10 June 2010

[Citing Unsworth et al. 2004] individuals who recalled more items on the working memory task, in this case operation span, were less likely to have their attention captured by the anti-saccade task. This finding makes no sense from a view that working memory capacity is limited by either the number of items or by processing speed, but it makes perfect sense if that limitation reflects differences in the ability to control the contents of working memory.

One problem with this view is that executive attention is the most difficult aspect of attention to model in any substantial way because it seems homuncular in nature. However, cognitive control can be conceptualized in computational terms (O'Reilly et al. 1999) and it is becoming clear that this ability is mediated by brain circuits associated with the prefrontal cortex and the anterior cingulate, that dopamine is the principle neurotransmitter associated with cognitive control and that these abilities have strong genetic underpinnings, particularly the catechol-O-methyltransferase (COMT) gene, which is critical to the regulation of dopamine in the brain. We seem well on the way to mechanizing the homunculus.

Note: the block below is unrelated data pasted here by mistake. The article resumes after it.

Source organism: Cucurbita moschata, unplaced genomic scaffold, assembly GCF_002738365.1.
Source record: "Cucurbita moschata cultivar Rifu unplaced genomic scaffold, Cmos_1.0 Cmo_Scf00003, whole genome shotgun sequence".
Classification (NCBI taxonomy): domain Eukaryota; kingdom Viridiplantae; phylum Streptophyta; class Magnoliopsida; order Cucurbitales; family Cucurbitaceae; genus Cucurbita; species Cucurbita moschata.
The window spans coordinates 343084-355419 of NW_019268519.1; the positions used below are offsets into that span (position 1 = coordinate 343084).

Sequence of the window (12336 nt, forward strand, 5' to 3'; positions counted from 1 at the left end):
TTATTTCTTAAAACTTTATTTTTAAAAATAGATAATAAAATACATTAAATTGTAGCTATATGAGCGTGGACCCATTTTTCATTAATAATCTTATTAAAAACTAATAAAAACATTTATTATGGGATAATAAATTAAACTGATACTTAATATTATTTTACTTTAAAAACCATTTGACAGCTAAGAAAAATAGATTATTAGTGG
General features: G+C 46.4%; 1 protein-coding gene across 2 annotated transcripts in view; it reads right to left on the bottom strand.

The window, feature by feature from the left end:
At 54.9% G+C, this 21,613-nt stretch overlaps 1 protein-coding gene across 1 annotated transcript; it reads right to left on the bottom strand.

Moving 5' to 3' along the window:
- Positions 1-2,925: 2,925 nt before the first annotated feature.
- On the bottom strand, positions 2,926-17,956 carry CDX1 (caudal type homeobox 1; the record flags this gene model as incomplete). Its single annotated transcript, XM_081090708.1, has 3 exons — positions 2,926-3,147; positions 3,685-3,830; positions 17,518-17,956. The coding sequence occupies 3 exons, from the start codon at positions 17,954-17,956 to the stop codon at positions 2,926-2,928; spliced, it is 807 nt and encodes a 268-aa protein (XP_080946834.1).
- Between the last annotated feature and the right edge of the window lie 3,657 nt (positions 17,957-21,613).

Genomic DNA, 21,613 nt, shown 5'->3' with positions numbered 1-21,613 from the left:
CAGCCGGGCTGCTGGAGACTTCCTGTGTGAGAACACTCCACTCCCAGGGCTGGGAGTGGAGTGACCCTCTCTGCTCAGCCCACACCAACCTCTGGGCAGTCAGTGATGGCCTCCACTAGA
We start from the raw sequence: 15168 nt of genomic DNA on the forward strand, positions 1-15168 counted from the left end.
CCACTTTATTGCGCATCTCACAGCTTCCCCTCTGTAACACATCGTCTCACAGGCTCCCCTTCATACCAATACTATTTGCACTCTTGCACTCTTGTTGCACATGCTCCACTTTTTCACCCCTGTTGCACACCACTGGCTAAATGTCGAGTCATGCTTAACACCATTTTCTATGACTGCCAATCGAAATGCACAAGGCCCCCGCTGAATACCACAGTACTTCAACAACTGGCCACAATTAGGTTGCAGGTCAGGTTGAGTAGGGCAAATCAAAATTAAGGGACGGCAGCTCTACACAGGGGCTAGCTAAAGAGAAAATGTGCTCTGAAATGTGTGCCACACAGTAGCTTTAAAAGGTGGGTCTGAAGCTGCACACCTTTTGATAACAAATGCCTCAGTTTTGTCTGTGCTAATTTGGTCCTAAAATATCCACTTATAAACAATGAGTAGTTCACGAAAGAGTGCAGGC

Randall W. Engle, "What is the role of attention in working memory?" Science of Memory: Concepts. Oxford, 2007.

antipsychotic medications dampen dopamine activity in the brain (sometimes leading to effects in other parts of the body. Dopamine is for example part of coordinating large muscle movement). The one thing left would be to figure out which receptor types (D1-D5) are involved.

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